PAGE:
You might think a 60-year-old with cancer would feel anxious in the time of COVID-19. But not Barry Du Bois.
"I have cancer, there's no doubt about that," The Living Room co-host tells TV WEEK.
"I have a very moderate treatment at the moment, which I have only about every two months, and throughout COVID I didn't go on it.
"It does exhaust me, but I'm a pretty fit 60-year-old guy. There are a lot of 30-year-olds who aren't as fit, and they'd be more threatened by COVID than I am."
What Barry has found hard about COVID is not being allowed to hug and kiss Amanda Keller, Miguel Maestre and Dr Chris Brown, his co-hosts on the popular lifestyle show.
"These are people I love," he declares. "These are my family."
Barry, who's been The Living Room's DIY expert since the show launched eight years ago, turned 60 earlier this month – not that he feels 60.
He still sees himself as "a 30-year-old strong guy who can achieve anything", and it's only when he catches sight of himself on screen that he has to accept how old he actually is.
"When I watch the TV, I often ask myself what my dad is doing there. My dad's been passed away for 10 years, but that's who I see there: some old guy sitting on the couch with Amanda."
Amanda, Miguel and Chris weren't going to let Barry's 60th birthday go by without a celebration. So they threw him a surprise party, which airs this week.
It comes complete with Mike Munro doing a This Is Your Life-style tribute to Barry. His cancer battle, marriage and children are covered.
"I'm quite an emotional guy, Amanda's emotional as well, so yeah, there were tears," he says. "It's no secret I've been through plenty of stuff. A lot of people think that's terrible, but I love my life. I love every second of it."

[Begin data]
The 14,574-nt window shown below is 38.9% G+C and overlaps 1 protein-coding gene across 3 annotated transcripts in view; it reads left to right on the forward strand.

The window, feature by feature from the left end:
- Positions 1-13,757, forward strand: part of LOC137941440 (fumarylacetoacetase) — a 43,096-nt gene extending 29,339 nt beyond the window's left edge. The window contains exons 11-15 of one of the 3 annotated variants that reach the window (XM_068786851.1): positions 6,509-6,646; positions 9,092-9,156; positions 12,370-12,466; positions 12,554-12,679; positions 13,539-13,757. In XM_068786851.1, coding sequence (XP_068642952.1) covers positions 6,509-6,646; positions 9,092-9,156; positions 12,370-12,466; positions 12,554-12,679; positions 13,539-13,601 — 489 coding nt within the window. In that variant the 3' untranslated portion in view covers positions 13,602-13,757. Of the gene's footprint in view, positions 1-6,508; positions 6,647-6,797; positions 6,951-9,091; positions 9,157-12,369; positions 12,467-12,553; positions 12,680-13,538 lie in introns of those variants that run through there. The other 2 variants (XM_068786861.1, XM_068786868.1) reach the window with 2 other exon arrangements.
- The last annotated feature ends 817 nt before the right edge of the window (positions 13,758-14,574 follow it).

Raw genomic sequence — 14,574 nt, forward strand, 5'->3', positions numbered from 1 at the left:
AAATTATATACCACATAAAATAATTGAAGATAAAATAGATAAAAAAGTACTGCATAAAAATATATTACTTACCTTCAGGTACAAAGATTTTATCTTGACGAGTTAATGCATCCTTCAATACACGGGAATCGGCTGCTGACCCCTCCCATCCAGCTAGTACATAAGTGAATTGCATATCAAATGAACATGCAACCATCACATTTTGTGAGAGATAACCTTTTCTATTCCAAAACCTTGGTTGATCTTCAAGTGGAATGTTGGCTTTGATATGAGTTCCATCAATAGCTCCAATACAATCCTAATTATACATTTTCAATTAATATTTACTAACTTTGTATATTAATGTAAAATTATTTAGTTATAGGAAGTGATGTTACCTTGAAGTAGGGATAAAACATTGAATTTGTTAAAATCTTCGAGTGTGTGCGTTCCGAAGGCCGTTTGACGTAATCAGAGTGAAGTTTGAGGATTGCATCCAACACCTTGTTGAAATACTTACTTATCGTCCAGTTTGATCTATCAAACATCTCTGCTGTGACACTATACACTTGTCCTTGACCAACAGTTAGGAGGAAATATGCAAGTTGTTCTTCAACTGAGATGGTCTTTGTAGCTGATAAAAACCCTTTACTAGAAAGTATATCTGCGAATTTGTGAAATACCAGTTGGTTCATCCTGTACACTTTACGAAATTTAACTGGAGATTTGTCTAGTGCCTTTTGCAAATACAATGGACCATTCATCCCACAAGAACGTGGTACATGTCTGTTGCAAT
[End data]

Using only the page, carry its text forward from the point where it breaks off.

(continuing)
Barry's eight-year-old twins, Arabella and Bennet, make a guest appearance.
"When the kids come in, they want to give Uncle Miguel a hug and Chris a hug and Amanda a hug. There's every reason for the kids to be feeling relaxed. They don't notice cameras, that's for sure."
But Barry's wife, Leonie Tobler, doesn't join the twins on set.
"She's very camera-shy, Leonie," he explains. "I don't know why. She's an incredibly beautiful woman."
Barry is a big believer in seeing the positive in everything – including the lockdown earlier this year. He and the family were planning to spend time in Europe on their yacht.
Instead, like everyone else, they stayed home.
Barry says he learnt a lot about his kids from home-schooling them.
"My son, he looks like me, but he's not an ego-driven person at all," he explains.
The family played a lot of darts, and both kids picked up new skills.
"My daughter is enjoying crocheting and knitting me things," Barry says.
And, for the first time in years, he played guitar, because Bennet was learning to play the instrument.
"I picked up my old guitar and started strumming along with him. Would this have happened if it wasn't for COVID-19? I don't think it would have."
Barry believes one thing COVID has shown people is that they need to be as fit as they can be, to be prepared for whatever happens.
He learnt that himself, after being diagnosed with plasmacytoma myeloma, a cancer of the immune system, in 2010, and then multiple myeloma in 2017.
"If my numbers go up again, I know I'm in for another 12-round fight," he says.
"I've got to be in peak physical fitness. If I'm not, I'll lose that fight."
Barry knows he has the love and support of not just his family and his co-hosts, but also the show's viewers.
"That's an incredible force. Not one day of my life do I take for granted the support and love I have from perfect strangers."
WATCH BELOW: Barry Du Bois' emotional reunion with Amanda Keller